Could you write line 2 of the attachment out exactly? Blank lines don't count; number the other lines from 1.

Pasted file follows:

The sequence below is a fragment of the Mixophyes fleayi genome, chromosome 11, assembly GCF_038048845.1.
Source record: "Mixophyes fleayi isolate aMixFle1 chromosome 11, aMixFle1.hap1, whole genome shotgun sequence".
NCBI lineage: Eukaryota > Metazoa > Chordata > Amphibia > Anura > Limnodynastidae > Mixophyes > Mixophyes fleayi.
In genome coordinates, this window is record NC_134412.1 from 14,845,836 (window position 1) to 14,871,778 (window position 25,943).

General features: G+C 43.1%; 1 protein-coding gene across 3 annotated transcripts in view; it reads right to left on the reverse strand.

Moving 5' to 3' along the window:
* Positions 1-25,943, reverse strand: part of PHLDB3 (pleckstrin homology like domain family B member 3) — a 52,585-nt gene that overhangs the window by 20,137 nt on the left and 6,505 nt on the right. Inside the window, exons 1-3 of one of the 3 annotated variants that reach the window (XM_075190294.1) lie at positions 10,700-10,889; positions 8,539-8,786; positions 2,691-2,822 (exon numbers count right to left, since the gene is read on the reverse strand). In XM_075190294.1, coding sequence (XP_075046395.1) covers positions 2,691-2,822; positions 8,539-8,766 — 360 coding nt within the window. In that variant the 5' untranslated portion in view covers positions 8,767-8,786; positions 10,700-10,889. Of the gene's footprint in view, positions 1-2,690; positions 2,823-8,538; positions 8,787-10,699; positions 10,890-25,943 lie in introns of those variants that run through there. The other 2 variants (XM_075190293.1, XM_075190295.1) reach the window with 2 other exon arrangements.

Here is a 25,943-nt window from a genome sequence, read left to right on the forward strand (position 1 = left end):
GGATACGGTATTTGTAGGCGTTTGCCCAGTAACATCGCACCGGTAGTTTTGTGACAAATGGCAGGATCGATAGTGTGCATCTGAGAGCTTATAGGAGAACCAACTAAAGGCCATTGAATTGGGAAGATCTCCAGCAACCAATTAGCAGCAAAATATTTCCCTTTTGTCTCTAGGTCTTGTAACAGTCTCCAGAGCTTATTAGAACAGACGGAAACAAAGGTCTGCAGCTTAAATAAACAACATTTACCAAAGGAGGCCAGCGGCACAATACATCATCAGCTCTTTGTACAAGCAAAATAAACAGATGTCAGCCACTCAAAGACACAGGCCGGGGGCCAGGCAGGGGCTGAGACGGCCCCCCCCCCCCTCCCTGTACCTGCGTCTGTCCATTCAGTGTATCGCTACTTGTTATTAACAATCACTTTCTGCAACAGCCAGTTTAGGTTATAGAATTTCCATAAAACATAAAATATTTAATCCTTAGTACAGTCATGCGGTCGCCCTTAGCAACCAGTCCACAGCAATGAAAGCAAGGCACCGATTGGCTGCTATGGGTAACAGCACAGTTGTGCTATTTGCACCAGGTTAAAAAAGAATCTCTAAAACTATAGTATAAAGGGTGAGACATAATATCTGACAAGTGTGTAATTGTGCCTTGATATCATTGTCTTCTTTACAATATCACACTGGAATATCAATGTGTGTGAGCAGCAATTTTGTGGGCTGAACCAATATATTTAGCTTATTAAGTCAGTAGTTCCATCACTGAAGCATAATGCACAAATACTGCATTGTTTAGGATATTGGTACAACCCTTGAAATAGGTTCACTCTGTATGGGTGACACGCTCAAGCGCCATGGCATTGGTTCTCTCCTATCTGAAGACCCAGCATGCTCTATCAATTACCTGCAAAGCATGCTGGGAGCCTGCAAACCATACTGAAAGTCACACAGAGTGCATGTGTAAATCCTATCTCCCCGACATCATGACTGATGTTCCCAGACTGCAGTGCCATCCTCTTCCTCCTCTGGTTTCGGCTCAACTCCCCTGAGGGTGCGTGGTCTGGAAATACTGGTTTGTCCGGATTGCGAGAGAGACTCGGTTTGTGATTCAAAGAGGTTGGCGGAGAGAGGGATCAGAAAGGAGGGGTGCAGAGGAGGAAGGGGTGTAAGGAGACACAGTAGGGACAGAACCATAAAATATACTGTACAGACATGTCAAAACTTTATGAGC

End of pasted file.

Source record: "Mixophyes fleayi isolate aMixFle1 chromosome 11, aMixFle1.hap1, whole genome shotgun sequence".